Monday, March 7, 2011

Fa'ausi - Coconut caramel smothered fa'apapa

By admin

My Dad went through a stage where he was eating fa'ausi every morning for breakfast. No-one knew this because the man rises at an obscene hour of the morning and does work outside or goes for a walk - or at least that's what we thought he did.

One day, I snapped him out sitting in front of the house, spoon in hand, huge mug of koko samoa (like seriously, who drinks that much koko?) next to an unwrapped, half-eaten package of fa'ausi.

"Oh, since when did you start eating fa'ausi in the morning?" I asked him.
"Oi, se...The other day this kid came around selling fa'ausi and I felt sorry for him so I bought a package. He's been coming around ever since." Dad replied.
"Since when?" I asked again.
"Oh, maybe a week now", he admitted, with a smug, self-satisfied grin on his face, much like a cat that's just swallowed the family goldfish.

See the title picture up above? Behind 'Panipopos Kitchen'? The far left photo is what my father was eating that morning - pumpkin fa'ausi.

One taste of this, and you might get ideas about eating in secret too. 

The fa'ausi sauce is so simple that you can make it while your fa'apapa are baking, and then leave it to cool. By the time you've cut up your fa'apapa, your fa'ausi sauce will be ready to pour over it.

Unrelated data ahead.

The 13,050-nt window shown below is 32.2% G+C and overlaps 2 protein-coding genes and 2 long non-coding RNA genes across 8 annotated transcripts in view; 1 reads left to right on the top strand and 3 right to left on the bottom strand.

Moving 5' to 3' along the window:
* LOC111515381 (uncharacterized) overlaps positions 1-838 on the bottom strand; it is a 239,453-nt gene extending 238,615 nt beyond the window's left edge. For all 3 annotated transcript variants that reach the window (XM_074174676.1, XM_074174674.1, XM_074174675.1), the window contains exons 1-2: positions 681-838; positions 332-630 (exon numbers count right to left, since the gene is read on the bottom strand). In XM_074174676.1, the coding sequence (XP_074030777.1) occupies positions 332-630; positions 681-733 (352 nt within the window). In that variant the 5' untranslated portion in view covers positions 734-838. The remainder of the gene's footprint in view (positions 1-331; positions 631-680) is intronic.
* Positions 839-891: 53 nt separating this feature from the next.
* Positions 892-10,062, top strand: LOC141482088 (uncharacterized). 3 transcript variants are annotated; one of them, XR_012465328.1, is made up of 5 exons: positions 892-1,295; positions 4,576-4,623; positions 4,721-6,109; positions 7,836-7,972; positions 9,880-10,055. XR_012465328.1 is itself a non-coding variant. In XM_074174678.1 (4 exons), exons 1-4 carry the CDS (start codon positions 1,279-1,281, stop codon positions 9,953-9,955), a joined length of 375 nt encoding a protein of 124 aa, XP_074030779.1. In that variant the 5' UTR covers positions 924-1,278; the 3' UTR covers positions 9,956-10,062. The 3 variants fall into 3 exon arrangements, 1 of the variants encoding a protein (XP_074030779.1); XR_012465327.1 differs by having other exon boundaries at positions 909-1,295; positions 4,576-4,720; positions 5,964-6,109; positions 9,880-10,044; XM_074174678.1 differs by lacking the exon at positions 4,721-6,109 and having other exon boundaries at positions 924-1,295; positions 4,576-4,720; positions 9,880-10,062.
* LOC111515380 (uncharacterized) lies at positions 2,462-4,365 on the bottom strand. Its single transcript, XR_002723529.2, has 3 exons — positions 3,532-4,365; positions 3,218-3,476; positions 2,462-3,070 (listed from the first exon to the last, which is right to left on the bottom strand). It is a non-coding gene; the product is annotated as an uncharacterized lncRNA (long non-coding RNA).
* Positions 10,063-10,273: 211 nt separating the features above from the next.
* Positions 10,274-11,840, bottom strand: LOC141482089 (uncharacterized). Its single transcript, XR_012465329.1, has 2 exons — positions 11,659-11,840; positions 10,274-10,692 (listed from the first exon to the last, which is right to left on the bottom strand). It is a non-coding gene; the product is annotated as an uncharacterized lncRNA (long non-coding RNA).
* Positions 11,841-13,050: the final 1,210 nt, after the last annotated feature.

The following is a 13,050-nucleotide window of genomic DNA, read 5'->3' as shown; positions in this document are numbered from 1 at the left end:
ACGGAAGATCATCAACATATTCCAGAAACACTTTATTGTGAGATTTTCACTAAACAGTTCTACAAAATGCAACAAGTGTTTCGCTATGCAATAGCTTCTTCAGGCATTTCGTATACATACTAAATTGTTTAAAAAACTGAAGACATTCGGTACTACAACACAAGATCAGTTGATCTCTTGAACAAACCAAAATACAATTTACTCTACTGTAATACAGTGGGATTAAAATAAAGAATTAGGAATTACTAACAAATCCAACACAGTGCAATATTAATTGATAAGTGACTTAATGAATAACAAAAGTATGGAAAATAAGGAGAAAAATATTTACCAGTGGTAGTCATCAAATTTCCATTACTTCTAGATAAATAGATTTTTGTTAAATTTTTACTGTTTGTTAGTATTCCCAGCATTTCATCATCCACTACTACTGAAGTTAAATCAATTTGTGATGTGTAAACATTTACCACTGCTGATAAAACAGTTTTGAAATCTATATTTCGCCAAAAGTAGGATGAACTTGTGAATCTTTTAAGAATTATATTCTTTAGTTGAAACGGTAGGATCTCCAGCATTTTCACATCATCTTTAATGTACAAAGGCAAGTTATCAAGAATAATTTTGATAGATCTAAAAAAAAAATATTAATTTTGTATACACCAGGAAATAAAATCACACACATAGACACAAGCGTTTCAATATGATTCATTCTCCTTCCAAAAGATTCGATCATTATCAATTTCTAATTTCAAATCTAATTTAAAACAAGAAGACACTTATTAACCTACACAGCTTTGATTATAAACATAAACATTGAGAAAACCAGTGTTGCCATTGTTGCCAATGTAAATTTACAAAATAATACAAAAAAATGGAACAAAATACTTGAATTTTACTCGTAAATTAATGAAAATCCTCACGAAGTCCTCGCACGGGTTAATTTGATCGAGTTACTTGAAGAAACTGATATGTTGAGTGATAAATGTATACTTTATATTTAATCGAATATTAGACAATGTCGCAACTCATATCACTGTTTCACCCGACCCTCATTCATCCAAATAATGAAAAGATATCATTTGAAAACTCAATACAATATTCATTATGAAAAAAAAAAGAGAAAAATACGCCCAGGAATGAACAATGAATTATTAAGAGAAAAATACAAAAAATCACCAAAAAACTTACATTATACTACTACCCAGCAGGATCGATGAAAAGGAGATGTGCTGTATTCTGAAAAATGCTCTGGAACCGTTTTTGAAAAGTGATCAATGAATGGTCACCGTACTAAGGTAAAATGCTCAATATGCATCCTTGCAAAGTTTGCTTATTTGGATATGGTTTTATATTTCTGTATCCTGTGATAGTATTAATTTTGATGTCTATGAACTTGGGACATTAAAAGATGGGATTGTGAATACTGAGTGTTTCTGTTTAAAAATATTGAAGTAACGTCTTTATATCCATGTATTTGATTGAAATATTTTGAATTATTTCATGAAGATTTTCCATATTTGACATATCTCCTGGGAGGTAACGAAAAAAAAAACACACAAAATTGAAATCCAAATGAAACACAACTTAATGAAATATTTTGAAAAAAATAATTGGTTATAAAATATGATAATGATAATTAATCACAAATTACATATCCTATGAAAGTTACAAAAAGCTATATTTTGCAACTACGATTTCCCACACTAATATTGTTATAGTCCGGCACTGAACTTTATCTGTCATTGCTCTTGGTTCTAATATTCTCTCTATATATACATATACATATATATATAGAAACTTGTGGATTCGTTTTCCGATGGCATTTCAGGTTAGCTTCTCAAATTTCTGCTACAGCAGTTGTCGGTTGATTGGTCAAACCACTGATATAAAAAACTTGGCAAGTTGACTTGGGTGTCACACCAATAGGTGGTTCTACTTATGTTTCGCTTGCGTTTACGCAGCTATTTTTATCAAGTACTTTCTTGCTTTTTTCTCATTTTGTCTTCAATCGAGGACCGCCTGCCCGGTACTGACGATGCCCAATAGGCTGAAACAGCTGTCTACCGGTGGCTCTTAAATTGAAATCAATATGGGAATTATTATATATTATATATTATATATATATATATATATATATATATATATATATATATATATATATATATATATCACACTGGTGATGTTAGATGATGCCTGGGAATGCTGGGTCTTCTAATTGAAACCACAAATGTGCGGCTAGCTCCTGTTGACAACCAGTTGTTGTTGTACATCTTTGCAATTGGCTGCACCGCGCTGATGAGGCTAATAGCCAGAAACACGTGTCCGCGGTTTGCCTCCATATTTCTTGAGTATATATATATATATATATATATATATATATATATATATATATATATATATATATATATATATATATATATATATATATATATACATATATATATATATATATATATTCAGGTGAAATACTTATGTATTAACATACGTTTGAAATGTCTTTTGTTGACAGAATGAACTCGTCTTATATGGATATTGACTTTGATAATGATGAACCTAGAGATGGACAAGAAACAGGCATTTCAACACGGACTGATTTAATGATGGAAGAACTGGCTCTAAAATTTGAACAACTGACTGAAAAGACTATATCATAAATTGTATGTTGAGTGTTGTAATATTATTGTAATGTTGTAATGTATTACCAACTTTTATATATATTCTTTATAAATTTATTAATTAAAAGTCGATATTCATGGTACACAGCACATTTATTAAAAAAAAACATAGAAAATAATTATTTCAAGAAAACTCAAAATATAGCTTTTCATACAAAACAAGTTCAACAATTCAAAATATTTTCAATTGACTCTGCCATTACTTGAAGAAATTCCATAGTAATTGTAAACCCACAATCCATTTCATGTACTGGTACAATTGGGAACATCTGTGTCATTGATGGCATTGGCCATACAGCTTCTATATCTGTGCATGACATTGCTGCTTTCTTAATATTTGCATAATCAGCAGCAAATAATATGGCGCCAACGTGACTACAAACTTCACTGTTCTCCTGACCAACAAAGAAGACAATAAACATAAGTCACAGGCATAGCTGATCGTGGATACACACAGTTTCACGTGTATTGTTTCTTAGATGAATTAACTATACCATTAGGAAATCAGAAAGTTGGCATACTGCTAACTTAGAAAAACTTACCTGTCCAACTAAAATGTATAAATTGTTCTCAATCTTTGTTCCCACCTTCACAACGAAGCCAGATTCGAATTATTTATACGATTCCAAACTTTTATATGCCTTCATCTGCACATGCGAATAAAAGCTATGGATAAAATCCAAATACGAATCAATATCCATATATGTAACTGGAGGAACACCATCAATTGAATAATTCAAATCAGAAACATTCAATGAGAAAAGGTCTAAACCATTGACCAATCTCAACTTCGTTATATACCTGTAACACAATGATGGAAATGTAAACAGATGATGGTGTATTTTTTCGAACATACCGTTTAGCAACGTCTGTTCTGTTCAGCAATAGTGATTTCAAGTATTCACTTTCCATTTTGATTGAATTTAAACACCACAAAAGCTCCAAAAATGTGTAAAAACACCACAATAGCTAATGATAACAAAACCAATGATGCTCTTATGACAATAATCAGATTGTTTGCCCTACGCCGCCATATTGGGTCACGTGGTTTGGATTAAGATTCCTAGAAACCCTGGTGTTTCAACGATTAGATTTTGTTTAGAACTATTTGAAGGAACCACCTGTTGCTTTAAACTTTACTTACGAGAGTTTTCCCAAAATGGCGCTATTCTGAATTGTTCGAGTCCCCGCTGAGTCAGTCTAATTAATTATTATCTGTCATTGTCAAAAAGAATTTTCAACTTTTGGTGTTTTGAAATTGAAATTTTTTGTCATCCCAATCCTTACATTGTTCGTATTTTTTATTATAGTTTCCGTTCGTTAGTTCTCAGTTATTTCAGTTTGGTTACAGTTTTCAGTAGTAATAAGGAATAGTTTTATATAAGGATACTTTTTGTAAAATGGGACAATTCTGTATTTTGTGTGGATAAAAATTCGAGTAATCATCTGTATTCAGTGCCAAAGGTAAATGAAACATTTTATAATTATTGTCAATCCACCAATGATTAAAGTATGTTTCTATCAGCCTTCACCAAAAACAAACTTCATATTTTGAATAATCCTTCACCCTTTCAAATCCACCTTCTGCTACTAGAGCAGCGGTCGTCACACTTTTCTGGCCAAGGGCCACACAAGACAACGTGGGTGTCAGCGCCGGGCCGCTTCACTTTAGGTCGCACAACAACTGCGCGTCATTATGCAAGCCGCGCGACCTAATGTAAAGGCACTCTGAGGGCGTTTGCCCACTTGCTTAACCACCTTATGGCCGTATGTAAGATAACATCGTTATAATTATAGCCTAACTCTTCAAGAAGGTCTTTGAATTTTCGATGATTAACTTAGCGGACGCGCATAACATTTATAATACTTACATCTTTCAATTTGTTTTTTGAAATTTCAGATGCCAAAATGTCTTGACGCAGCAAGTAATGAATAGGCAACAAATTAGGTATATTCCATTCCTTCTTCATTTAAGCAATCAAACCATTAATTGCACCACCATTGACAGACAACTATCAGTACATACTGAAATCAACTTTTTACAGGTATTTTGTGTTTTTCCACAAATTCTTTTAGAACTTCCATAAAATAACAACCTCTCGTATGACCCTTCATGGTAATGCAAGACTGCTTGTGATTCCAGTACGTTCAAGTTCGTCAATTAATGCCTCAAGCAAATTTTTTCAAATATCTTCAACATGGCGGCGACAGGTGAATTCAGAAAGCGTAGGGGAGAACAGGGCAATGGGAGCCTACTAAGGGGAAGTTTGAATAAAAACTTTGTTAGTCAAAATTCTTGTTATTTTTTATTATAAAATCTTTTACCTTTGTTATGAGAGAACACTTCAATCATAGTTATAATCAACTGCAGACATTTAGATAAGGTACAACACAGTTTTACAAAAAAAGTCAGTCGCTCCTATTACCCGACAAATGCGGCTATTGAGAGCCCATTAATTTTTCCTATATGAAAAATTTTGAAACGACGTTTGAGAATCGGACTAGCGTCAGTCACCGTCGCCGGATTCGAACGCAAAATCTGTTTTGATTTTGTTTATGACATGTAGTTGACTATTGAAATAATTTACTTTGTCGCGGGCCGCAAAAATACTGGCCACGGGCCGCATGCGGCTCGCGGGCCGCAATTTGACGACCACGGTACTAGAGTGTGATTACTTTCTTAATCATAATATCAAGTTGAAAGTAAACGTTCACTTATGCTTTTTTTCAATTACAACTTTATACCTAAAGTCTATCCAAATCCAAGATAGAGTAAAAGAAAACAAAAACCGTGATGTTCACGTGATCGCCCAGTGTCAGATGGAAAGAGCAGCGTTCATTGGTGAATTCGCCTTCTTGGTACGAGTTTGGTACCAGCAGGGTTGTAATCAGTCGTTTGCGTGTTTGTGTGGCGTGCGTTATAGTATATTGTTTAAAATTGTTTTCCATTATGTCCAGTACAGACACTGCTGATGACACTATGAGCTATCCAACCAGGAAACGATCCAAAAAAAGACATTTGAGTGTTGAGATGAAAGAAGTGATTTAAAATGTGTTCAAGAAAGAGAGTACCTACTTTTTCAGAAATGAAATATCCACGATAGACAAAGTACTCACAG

Fa'ausi (serves 4)
2 fa'apapa (coconut or pumpkin)
1 cup (200g) sugar
¼ cup (60ml) water
1 can (400ml) coconut milk

Make sure your fa'apapa has cooled to room temperature. Then cut into cubes (½-1 inch squares) and set aside in a bowl.

Put the sugar and water in a heavy-based saucepan and boil over medium high heat, stirring occasionally, until the sugar caramelises to a dark golden brown. 

Immediately add the coconut milk, being careful to stand back a little because the sauce will bubble up vigourously. Be careful not to burn your hand on the steam that rises up either. Once the mixture has settled, stir the sauce well until well-combined. Turn off the heat and leave the caramel to cool. (See the puligi recipe for things that can go wrong while you're making coconut caramel).

Pour the coconut caramel over the fa'apapa and mix well to cover all surfaces of the cubes. Leave for at least an hour (preferably longer) for the sauce to soak into the fa'apapa.

Serve as a dessert or snack. Keep leftovers in the refrigerator and gently reheat to serve.